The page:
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Saturday, January 17, 2009

Repeating Box Trap

When I lived in town I had the damnedest time with raccoons getting into the trash. Every morning I would wake to ripped trash bags and garbage strewn about. They would push over the cans to get to the goodies inside. I tried everything I could think of. I poured bleach into the bags, mothballs; I even sprayed the contents with coyote urine with hopes of discouraging the little bandits. Nothing worked.

I could have made an awesome coonskin cap from the hide, but nosy neighbors, game wardens and not wanting to go to jail again for poaching kept me from pulling the trigger. My best option was to catch and relocate the critters far enough away that they would not find their way back to my trashcans.

I am sure most of you have seen or heard of the live traps sold by Havahart. These work great but are expensive running upwards of $30 for the smallest models intended for squirrel or similar animals. Sizes for raccoon run $97 dollars or more depending on the retailer. I didn’t want to spend that kind of money for a trap, especially when I can make one for little or nothing.

Box traps can be constructed using any solid wood. Start by building a long rectangular box from two feet to for feet long, with an opening of at least six inches squire. This size works well for squirrels, rabbits, muskrats and mink. For medium sized pray such as coons, possums, cats, skunks, groundhogs and foxes construct an eight inch opening. Beaver, coyotes and badgers need a twelve inch opening and a trap that is three to four feet long.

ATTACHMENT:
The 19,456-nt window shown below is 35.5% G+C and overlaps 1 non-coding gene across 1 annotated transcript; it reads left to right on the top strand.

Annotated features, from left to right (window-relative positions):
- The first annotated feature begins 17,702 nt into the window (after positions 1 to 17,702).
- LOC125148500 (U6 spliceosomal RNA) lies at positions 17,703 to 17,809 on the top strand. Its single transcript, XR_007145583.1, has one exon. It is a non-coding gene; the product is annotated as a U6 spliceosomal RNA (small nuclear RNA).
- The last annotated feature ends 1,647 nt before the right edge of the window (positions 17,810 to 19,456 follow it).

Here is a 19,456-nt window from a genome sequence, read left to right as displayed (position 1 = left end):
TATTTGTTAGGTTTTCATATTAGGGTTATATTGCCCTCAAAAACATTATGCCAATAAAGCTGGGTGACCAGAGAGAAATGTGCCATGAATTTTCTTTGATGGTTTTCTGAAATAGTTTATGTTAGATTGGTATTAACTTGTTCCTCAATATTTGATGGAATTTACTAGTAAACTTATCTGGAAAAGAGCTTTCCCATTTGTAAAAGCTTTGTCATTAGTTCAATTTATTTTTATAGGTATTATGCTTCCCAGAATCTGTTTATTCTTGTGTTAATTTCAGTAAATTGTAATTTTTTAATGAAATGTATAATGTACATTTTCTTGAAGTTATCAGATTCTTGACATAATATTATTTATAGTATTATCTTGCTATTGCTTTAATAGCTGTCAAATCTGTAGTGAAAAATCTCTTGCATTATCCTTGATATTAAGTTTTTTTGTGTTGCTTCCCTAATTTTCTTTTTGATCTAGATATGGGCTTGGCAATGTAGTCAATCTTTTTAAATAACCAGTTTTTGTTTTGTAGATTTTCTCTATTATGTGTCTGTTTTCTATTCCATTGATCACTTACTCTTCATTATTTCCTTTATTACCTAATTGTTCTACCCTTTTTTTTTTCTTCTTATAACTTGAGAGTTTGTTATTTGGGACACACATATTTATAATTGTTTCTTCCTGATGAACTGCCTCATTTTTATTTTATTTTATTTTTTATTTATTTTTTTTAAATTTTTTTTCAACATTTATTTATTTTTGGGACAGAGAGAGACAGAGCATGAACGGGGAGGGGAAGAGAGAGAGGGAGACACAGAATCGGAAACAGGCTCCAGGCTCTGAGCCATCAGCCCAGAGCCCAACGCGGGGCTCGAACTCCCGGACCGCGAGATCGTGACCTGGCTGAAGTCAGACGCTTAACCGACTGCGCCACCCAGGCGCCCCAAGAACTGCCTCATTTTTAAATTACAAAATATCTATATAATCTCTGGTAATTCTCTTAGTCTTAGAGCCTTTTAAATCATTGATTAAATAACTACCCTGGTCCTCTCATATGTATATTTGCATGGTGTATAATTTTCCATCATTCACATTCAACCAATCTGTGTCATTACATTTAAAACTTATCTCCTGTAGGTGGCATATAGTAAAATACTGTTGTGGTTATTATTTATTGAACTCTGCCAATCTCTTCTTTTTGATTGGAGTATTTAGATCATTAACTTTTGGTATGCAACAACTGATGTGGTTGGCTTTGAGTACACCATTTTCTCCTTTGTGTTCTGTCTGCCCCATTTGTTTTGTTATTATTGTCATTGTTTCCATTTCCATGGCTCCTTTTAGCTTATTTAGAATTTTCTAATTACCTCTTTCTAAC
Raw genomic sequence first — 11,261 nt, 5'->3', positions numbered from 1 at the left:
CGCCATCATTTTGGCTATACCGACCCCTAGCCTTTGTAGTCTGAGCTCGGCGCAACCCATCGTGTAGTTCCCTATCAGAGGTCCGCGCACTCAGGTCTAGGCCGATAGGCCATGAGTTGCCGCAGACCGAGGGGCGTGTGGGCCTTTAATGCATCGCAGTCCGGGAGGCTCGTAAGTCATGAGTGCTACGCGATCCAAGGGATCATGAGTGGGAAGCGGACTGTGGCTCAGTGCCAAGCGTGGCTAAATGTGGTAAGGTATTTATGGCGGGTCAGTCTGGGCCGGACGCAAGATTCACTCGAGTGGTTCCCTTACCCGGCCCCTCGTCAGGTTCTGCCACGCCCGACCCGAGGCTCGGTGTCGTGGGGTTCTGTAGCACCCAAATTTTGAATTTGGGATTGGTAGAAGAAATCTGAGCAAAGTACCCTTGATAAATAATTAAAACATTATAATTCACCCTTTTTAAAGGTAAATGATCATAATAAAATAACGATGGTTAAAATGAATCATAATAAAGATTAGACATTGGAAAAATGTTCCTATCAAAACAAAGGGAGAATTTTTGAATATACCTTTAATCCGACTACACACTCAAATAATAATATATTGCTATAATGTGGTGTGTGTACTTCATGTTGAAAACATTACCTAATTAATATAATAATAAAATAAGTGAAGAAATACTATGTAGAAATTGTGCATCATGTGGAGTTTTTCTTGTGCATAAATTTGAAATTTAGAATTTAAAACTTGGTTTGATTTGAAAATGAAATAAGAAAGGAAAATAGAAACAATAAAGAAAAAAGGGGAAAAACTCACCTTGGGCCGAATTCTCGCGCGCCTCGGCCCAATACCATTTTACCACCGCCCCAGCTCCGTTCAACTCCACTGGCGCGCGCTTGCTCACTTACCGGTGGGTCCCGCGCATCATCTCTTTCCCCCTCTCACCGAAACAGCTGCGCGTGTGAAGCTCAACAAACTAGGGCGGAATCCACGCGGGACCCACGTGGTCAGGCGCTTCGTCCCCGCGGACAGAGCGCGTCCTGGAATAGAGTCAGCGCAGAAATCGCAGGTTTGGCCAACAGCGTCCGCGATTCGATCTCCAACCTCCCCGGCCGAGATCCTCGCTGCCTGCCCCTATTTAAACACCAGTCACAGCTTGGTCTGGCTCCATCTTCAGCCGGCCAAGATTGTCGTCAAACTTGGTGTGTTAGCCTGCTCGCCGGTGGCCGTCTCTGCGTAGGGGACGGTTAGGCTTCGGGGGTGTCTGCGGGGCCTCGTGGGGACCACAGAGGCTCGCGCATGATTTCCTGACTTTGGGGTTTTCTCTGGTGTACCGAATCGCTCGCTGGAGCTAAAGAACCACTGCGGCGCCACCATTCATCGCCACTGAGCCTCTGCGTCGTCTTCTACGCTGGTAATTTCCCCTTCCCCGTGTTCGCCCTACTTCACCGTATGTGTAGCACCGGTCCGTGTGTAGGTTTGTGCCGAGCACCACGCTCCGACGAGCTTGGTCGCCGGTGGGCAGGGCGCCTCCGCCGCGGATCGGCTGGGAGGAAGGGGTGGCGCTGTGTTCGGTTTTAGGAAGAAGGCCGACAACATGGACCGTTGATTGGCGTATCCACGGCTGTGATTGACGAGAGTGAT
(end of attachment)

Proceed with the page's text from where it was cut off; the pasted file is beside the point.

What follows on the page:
Some trappers construct these traps with a door at each end of the box. They can also be built with only one door, the other end covered with heavy gauge wire or grating to block the animals’ escape, while at the same time giving it the illusion of being able to move straight through the box from one end and out the other.

Most traps of this type can only catch one critter with each setting; these work well but limit the trapper. The repeating box trap can continue catching game until the box can not hold anymore or the forest has been empted.

The repeating box trap is simply a box with one way doors or door depending on construction. Doors can be made from aluminum grating of the type found in old refrigerators that has been cut to size and arc welded back together for strength if necessary. The door swings up and into the trap but not out.

The animal pushes into the box past the door and once inside it can’t get back out; the door is automatically reset allowing the next critter to be trapped in the same manner as the first. Keep in mind that the four foot boxes work best for trapping more than one of any given species.

Bait depends upon the game. Muskrats are attracted to sweet corn and carrots, coons like sardines and peanut butter; squirrels seem to come into buckeyes and freshly crushed acorns, cats like sardines etc. Place the bait in a small jar with perforated lid, so the first critter caught in the box doesn’t eat the bait and spoil your chance of a subsequent catch.

My favorite bait when going after predators like fox, coyote and bobcat is a live mouse in a jar. Punch holes in the lid and put in a handful of grass and a bit of grain. Catching the live mouse seems to present the most difficult challenge.
Homemade box trap

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1 comment:

  1. How do you make the door so they cant get back out?